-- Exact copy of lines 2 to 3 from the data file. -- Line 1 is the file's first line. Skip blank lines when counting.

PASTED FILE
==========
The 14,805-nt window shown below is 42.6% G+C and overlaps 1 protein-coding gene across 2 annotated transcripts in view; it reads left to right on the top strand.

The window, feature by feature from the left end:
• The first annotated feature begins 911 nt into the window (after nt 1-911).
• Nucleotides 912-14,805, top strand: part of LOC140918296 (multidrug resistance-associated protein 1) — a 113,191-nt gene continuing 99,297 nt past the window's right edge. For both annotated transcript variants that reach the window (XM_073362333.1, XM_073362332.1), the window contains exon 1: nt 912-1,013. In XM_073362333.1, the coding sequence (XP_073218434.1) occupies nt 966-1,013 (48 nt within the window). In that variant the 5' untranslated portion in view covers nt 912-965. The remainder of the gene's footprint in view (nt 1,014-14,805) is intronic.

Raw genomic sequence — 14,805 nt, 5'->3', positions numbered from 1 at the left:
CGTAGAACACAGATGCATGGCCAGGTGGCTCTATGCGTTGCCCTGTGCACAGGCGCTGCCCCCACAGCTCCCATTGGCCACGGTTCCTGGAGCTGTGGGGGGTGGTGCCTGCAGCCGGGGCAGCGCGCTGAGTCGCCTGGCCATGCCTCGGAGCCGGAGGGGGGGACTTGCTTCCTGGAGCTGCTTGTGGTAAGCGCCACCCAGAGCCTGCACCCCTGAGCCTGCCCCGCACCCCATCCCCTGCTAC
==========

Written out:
The window, feature by feature from the left end:
• The first annotated feature begins 911 nt into the window (after nt 1-911).